Is life really speeding by, or is it just the vehicle you're traveling in? Stretch your imagination with a personal look at how the height and velocity of your vantage point affect the view.
What do books, posters, TV screens, and computer monitors have in common? They all render our 3D world in 2D. Playfully explore the third dimension by building an origami waterbomb.
Light always travels in straight lines—that is, unless it bends or bounces off an object's surface. Take an enlightening look at light with these three easy experiments.
Considered a genius by the world, Einstein once said, "I have no special talent, I am only passionately curious." Take a quick look at where Einstein's curiosity took him—and the world.
All living things contain carbon, the sixth element on the Periodic Table. Make a mobile of this elemental element with scissors, wire, pipe cleaners, and clay.
How is the ocean like a layer cake? What cool and spooky creatures live there? And just how important is the ocean to humans? Dive deep into marine biology with this kid-friendly introduction.
Did you know that, at their core, coral reefs are the skeletons of thousands of dead coral? Make your own coral reef diorama—with pasta, Play-Doh™, pipe cleaners, pom-poms, and hair curlers.
Even if you live nowhere near the water, there are some simple ways you can help protect the oceans. What are you already doing to help? And what activities should you add?
If you've ever dipped your toes in the ocean, you know the water can be downright chilly. So how do whales and walruses manage to stay warm in frigid waters? Find out with this fun hands-on activity.
You know that oil and water don't mix, but what about salt water and fresh water? Find out firsthand with this kid-friendly experiment that examines both salinity and density.
All mammals—dogs, sea lions, and even you—have an adaptation for surviving in cold water. Take the plunge, and learn why the mammalian diving reflex is your cold-water friend.
Explore the ocean's depths. Make your own diving bird mobile or Treasure Island map. Discover what sharks eat—and how it tastes. And set your mind afloat with these 12 kid-friendly books.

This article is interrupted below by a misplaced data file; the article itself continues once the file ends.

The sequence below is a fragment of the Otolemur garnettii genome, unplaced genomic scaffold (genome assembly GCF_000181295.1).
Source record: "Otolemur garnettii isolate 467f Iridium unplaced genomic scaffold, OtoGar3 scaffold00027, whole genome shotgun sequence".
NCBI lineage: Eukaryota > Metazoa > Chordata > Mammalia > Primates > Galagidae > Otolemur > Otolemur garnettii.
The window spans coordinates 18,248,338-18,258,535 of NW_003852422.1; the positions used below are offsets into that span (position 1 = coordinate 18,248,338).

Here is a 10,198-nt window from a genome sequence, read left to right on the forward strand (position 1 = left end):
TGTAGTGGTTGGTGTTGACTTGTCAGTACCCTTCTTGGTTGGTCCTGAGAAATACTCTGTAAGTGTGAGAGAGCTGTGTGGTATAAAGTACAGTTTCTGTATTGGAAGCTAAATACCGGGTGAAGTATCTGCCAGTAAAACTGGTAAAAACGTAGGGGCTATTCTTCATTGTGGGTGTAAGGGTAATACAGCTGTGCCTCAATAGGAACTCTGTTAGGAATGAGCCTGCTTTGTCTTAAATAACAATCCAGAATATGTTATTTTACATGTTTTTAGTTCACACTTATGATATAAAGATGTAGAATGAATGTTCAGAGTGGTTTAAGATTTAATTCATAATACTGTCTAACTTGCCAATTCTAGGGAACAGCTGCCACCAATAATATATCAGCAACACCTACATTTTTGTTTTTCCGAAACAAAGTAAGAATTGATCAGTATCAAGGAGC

Once upon a time, back in the twentieth century, the weather was straightforward: it rained or snowed, skies were sunny or cloudy. However, in the twenty-first century—the era of globalization and digitalization—a whole new kind weather is critical to consider: space weather.
Space weather is direct product of our local star, the Sun. The Sun continuously sheds its skin, blowing a fierce wind of charged particles in all directions, including Earth's. From time to time, storms on the Sun's surface—solar flares, coronal mass ejections—toss off added masses of energy and ions. When that turbulence slams into Earth, it produces space weather. The consequences can be spectacular, from colorful auroras to satellite, power and communications failures.
Space weather isn't new: the Sun has buffeted Earth with solar particles since the planet first formed. What has changed is society. This feature reveals how our increasing use of satellite technology has made us vulnerable to solar storms, and how solar scientists—"space weathermen"—are learning how to predict and forecast the Sun's activity.
Science Bulletins is a production of the National Center for Science Literacy, Education, and Technology (NCSLET), part of the Department of Education at the American Museum of Natural History. Find out more about Science Bulletins at http://www.amnh.org/sciencebulletins/.
Hands-on Activity, Classroom Activity
In this hands-on experiment, students create a neutrally buoyant "diver" and then observe the effects of increased water pressure.
Young Naturalist Awards Essay
2003 Young Naturalist Award-winning essay - Why was this 11th-grader from Texas stopping at every mile marker along the road and randomly tossing a hula hoop over his shoulder? To further science, of course!